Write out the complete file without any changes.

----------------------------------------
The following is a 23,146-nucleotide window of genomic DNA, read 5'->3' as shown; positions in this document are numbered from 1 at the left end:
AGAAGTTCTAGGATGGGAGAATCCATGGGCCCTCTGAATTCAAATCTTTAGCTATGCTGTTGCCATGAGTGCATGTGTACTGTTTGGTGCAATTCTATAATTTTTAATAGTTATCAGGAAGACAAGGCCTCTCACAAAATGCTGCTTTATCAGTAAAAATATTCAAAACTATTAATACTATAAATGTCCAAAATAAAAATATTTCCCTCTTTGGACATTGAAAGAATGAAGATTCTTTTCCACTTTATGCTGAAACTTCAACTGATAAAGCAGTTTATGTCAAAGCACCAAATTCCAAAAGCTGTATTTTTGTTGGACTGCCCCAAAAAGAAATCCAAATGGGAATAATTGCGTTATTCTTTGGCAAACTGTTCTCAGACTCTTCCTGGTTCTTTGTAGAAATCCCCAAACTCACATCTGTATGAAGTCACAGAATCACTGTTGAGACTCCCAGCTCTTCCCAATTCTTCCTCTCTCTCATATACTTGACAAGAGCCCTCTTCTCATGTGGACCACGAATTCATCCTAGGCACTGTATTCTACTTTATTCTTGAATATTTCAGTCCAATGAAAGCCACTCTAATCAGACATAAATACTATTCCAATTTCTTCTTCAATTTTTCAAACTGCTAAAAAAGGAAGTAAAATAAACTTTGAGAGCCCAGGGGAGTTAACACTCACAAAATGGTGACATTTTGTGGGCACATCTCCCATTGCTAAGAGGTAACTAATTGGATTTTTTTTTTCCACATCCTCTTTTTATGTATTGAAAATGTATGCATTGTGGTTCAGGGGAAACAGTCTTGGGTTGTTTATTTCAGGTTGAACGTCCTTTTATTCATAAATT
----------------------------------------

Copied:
The following is a 23,146-nucleotide window of genomic DNA, read 5'->3' as shown; positions in this document are numbered from 1 at the left end:
AGAAGTTCTAGGATGGGAGAATCCATGGGCCCTCTGAATTCAAATCTTTAGCTATGCTGTTGCCATGAGTGCATGTGTACTGTTTGGTGCAATTCTATAATTTTTAATAGTTATCAGGAAGACAAGGCCTCTCACAAAATGCTGCTTTATCAGTAAAAATATTCAAAACTATTAATACTATAAATGTCCAAAATAAAAATATTTCCCTCTTTGGACATTGAAAGAATGAAGATTCTTTTCCACTTTATGCTGAAACTTCAACTGATAAAGCAGTTTATGTCAAAGCACCAAATTCCAAAAGCTGTATTTTTGTTGGACTGCCCCAAAAAGAAATCCAAATGGGAATAATTGCGTTATTCTTTGGCAAACTGTTCTCAGACTCTTCCTGGTTCTTTGTAGAAATCCCCAAACTCACATCTGTATGAAGTCACAGAATCACTGTTGAGACTCCCAGCTCTTCCCAATTCTTCCTCTCTCTCATATACTTGACAAGAGCCCTCTTCTCATGTGGACCACGAATTCATCCTAGGCACTGTATTCTACTTTATTCTTGAATATTTCAGTCCAATGAAAGCCACTCTAATCAGACATAAATACTATTCCAATTTCTTCTTCAATTTTTCAAACTGCTAAAAAAGGAAGTAAAATAAACTTTGAGAGCCCAGGGGAGTTAACACTCACAAAATGGTGACATTTTGTGGGCACATCTCCCATTGCTAAGAGGTAACTAATTGGATTTTTTTTTTCCACATCCTCTTTTTATGTATTGAAAATGTATGCATTGTGGTTCAGGGGAAACAGTCTTGGGTTGTTTATTTCAGGTTGAACGTCCTTTTATTCATAAATT